Dog on Scale
Our furry family members depend on us to help them stay happy and healthy.

And with so much talk of obesity and its effect on both quality and quantity of life, it’s only natural to aim for an ideal weight.

But is there such a thing when it comes to pets?

Why Owners Need to Look Beyond the Number on the Scale

Obesity in cats and dogs has been linked to numerous health problems — like heart, musculoskeletal and skin diseases — but not tipping the scales can have an equally detrimental effect on pets.

Dr. Tony Buffington, DVM, MS, PhD Diplomate ACVN, a professor in the Department of Veterinary Clinical Sciences at Ohio State University and a board member, recalls seeing one pet who was so thin that everyone assumed it was a medical problem.

“A thousand dollars later, we realized that no one had done a dietary history, [which is when] we found out that the owner had been feeding the animal half of what it needed for fear of making the pet obese,” he says.

So finding that middle ground is key, but plopping your pet on a bathroom scale isn’t the answer.

If you want to ensure optimal wellness for your dog or cat, keep in mind that weight by itself is not an accurate gauge of health — it’s only one factor.

According to Dr. Buffington, dogs and cats do best at moderate weights, but he stresses that an ideal weight can also depend on such additional factors as age, adding that “different animals in different situations are in better health at some weights than others.”

How Your Vet Gauges a Good Weight for Your Pet

At any age, muscle condition, as well as fat, must be taken into account when determining whether a pet’s poundage falls within the right range.

Dr. Joe Bartges, DVM, PhD, DACVIM, DACVN, a professor at the College of Veterinary Medicine at the University of Tennessee in Knoxville, agrees with Dr. Buffington that cats and dogs do better at moderate weights “as long as muscle condition (lean body mass) is also ideal.”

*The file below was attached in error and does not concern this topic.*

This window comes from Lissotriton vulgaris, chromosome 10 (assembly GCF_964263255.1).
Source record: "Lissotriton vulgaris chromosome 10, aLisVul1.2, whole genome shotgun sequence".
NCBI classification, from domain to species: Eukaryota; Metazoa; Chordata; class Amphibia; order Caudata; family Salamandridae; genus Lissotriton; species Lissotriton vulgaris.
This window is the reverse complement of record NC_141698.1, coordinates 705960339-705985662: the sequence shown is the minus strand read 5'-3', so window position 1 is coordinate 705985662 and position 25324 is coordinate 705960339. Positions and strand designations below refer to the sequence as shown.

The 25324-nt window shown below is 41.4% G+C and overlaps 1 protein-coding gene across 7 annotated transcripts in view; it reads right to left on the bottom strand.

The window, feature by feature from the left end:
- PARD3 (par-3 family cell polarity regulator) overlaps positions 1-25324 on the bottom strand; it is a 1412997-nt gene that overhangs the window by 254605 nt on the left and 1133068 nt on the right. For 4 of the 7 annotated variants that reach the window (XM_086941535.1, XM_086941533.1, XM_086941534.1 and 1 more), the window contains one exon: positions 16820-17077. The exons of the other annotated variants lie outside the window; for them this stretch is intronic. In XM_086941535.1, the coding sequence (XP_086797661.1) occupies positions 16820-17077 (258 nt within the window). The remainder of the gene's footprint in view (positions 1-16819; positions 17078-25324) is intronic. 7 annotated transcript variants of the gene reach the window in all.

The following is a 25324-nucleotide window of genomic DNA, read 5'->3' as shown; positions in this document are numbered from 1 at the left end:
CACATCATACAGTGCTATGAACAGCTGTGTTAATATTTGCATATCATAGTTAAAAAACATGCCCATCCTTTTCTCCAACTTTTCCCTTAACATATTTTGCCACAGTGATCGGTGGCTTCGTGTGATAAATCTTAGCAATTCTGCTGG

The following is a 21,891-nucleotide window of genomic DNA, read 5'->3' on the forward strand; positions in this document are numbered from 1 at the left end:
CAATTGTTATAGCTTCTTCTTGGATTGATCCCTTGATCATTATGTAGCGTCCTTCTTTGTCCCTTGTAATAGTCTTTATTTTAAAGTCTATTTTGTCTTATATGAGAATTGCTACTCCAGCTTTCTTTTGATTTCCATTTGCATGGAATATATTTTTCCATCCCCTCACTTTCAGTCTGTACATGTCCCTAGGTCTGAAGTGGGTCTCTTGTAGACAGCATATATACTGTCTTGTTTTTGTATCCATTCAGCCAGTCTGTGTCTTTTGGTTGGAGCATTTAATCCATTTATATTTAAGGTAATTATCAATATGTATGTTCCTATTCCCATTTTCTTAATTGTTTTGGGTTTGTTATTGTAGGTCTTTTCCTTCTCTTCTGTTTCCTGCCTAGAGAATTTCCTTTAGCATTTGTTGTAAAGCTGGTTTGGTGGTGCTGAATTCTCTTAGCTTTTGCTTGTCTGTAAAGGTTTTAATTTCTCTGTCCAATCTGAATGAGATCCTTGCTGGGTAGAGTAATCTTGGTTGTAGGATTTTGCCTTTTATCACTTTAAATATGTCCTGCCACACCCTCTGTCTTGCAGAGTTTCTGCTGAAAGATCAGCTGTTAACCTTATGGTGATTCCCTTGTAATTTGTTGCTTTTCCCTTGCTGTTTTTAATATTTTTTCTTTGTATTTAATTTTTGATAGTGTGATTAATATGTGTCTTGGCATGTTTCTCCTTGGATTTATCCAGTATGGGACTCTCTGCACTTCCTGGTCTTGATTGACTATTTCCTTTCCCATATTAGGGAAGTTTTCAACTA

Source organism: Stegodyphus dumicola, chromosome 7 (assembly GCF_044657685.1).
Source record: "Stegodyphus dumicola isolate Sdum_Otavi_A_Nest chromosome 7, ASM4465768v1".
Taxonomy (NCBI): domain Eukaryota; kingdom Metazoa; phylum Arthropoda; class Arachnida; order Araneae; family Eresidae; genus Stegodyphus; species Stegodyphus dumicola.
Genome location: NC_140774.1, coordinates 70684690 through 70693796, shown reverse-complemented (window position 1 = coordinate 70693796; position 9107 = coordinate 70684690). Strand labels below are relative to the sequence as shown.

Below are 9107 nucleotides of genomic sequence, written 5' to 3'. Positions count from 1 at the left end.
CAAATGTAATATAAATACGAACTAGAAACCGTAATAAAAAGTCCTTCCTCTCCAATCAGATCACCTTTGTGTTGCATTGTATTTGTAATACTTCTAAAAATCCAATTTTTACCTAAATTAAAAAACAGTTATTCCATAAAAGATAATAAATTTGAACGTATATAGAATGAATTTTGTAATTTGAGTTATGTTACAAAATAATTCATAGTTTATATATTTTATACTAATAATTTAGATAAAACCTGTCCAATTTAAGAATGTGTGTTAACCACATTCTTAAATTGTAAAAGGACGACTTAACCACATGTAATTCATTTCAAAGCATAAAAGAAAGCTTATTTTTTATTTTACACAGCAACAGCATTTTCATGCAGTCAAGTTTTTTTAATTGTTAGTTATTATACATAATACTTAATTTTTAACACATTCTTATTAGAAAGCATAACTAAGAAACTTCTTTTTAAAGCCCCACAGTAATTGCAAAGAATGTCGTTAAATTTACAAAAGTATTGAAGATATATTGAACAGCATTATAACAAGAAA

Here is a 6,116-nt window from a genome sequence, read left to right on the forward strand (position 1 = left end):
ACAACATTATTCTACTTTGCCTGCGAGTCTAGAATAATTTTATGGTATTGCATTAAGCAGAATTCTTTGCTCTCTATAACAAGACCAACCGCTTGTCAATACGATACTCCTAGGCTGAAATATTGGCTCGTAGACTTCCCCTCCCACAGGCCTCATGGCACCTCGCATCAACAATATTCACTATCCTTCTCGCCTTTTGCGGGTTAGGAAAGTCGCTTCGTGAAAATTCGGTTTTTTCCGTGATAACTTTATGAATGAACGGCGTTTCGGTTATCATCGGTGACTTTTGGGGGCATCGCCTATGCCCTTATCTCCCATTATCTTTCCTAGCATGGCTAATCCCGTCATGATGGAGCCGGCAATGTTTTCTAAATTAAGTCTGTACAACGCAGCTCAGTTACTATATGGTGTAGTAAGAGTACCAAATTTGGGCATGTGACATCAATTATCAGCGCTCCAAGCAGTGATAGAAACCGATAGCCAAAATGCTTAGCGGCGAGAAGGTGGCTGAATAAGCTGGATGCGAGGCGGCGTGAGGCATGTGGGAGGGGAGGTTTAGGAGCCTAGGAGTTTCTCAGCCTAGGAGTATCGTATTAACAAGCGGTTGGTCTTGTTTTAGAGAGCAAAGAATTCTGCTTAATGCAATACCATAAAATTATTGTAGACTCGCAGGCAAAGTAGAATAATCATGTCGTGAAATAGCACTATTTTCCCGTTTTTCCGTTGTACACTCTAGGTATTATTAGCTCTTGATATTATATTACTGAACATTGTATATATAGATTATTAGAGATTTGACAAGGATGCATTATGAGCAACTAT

"Body condition scoring is a better gauge than body weight because of the huge variability in body composition and size in dogs,” Dr. Bartges says. “An 80-pound male Labrador may be ideally conditioned in the same way that a 120-pound male Labrador may be ideally conditioned because of their differing body frames.”

Veterinarians determine a pet’s body condition using visual and tactile cues, which are then plotted on a scale. The resulting score gives the owner a good idea of whether a pet could stand to lose or even gain weight.

Ultimately, the goal is to see a somewhat hourglass figure when you view a standing animal from above. You should also be able to feel (but not see) a pet’s ribs beneath a modest layer of fat.

Although pet owners can perform a condition check themselves, it’s best to consult with a vet — especially before taking any steps to alter a dog or cat’s current diet.

“Maintaining the health of a pet is a team effort,” Dr. Bartges says, adding that veterinary professionals need to also rule out potential medical causes for weight changes.

Steps You Can Take to Maintain Your Pet’s Healthy Weight

Nutrition plays a big role not just in body weight but also body condition, Dr. Bartges notes, adding that this applies to both pet food and your critter’s treats.

Optimal health “involves eating a balanced and complete diet,” he says. “For example, you can eat adequate calories and still not enough protein or vitamins and minerals.”

According to Dr. Bartges, food quality affects body condition because lesser-quality food means that dogs and cats must typically eat more in order to be able to digest, absorb and properly utilize the nutrients in the meal. 

While Dr. Buffington and Dr. Bartges admit that there are no studies on the topic, they point to anecdotal evidence suggesting that mental and social stimulation are also key when it comes to weight management.

“Playing, exercising and interacting with other pets and people are important for overall health, including body weight and body condition,” Dr. Bartges explains. 

One tool that Dr. Buffington recommends to “hit all three” — physical, mental and social well-being — is a food puzzle, which offers both physical and mental exercise.

Ultimately, Dr. Buffington stresses that owners shouldn’t obsess about an ideal weight for pets. “There is no perfect. There is no ideal,” he says. “We want people to get into the ZIP code of healthy.”

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